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An Introduction to Flavor Labeling: Part 2

September 29, 2015

Do you have a new product idea? Before you launch into product development and sensory analysis, step back for a moment. Consider how product labeling might be affected by—or may even drive—your new product. This month, we look into what you should be talking about right from the start when brainstorming about new products.

Last month, we talked about regulatory terminology and how it affects packaging. In this, the second article in our three-part food labeling series, we focus on the importance of asking the right people the right questions at the earliest stages of planning.

There are many factors that go into a new product launch. Of course, everyone’s main objective is to create a product that people will love and buy again and again. There are myriad ways to go about this. Typically, you’ll look at consumer trends, meet with marketing, and consider your own preferences and company capabilities.

One thing you may not think of upfront is how these decisions can affect product labeling.

These are some of the questions to pose as you work with marketing in the earliest stages of product development:

    • Are there claims you want to make on the front of the package? What you want to claim on the front panel requires informed decisions on ingredient selection. For example, let’s assume you are developing a snack that has a cheddar profile, and you want to make a “Natural” claim on the front panel.
      • By selecting natural cheese flavors that start with cheddar, the ingredient statement would read “natural flavor” and the front panel could state “made with natural flavors.”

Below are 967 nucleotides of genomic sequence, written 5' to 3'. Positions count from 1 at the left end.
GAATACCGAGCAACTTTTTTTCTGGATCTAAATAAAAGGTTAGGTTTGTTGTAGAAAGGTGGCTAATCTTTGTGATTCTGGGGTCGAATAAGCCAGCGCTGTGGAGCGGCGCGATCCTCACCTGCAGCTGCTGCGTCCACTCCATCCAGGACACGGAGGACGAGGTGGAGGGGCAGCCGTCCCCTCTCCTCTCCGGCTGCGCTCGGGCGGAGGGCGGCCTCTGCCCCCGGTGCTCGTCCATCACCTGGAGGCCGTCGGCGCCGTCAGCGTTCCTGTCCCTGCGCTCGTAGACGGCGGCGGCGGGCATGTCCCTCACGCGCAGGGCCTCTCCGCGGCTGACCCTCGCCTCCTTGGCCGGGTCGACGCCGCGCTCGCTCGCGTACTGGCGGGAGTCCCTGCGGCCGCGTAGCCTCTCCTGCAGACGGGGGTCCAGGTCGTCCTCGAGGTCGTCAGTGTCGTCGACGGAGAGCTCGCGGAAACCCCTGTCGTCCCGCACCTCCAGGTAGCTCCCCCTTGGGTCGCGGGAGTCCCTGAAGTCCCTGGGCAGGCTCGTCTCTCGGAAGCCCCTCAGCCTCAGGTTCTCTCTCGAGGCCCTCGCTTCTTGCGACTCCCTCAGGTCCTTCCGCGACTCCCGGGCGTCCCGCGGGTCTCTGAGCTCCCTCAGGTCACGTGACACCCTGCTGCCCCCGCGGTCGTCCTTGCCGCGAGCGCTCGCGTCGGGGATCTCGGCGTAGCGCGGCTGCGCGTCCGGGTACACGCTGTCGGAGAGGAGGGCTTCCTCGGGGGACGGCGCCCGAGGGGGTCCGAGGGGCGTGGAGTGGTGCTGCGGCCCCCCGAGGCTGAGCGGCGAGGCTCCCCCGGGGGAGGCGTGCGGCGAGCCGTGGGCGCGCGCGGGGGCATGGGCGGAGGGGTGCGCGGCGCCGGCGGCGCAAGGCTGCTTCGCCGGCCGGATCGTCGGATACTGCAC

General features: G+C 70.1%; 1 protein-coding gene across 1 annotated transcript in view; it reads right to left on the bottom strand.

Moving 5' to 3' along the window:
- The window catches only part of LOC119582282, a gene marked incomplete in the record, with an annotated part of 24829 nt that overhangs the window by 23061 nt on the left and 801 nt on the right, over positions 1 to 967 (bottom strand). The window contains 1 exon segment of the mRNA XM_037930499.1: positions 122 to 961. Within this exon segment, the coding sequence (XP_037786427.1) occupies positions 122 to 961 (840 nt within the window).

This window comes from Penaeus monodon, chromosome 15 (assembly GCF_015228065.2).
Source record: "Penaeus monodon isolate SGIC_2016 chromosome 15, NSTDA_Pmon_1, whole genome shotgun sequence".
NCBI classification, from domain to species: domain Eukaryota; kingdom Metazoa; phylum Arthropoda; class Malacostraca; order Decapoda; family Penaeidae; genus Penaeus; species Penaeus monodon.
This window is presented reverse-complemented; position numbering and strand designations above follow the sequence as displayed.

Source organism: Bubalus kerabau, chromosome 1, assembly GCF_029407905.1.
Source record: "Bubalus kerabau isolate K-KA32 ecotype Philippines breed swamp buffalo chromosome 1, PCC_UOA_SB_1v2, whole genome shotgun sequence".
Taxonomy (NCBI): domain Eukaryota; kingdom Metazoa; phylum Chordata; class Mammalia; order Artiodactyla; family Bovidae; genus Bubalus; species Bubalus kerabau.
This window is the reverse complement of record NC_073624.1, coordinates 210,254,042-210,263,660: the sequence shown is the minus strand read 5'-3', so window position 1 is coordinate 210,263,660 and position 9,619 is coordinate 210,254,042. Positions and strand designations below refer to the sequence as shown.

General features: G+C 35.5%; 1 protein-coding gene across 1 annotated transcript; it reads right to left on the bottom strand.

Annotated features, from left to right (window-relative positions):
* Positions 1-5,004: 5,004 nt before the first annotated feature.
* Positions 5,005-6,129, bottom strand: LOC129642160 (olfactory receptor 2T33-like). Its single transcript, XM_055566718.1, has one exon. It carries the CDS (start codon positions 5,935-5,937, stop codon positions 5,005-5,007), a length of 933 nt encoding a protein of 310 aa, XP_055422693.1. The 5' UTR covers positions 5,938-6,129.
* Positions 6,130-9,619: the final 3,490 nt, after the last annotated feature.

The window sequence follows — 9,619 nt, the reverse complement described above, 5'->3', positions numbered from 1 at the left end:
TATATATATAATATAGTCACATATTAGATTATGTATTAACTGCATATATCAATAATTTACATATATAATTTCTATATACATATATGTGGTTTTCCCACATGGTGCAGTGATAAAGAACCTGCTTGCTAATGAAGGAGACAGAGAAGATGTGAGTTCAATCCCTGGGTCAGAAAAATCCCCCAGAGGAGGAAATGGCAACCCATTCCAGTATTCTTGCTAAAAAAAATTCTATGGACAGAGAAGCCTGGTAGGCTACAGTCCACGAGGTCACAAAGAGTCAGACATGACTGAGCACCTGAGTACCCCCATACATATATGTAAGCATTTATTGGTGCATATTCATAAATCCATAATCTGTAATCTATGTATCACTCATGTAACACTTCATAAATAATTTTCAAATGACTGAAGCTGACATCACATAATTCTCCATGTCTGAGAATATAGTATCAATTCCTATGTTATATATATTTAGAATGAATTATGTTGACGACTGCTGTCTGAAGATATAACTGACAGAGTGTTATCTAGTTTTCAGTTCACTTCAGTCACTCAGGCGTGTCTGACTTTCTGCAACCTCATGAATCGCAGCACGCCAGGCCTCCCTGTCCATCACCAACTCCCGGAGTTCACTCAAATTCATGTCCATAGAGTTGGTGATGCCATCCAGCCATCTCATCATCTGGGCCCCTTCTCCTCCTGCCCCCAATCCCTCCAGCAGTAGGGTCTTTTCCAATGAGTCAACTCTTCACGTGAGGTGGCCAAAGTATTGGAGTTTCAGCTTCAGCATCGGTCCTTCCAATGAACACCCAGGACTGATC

• Let’s say, instead, you choose to use a natural cheese flavor that starts with mozzarella. Your ingredient statement would still read “natural flavor.” However, the front panel would state “made with natural and artificial flavors.”
    • What claims would benefit your company’s image? Can you follow through? For example, are non-GMO, gluten-free, or other claims important to your brand? These are important decisions that influence ingredient selection and knowing this early in the development process saves time and money.

 

    • How important is it to keep the ingredient statement short, and how will you go about it? Consumers want to see fewer ingredients on their food labels, and working closely with suppliers to select ingredients that use the same carriers allows for ingredient consolidation, which results in a shorter label.

 

  • What don’t you want in a product? Some products are formulated solely with this in mind (i.e. sugar-free or PHO-free).

When natural ingredients are paramount (as they are so often today), we have plenty of options, and our clean-label flavors satisfy the consumer appeal.

In today’s competitive, complicated food industry, it’s vital to know not only how the ingredients in your product work in the application, but also how they affect the product labels consumers and regulatory groups will both closely examine.

Next time: Learn about trends and emerging issues impacting labels.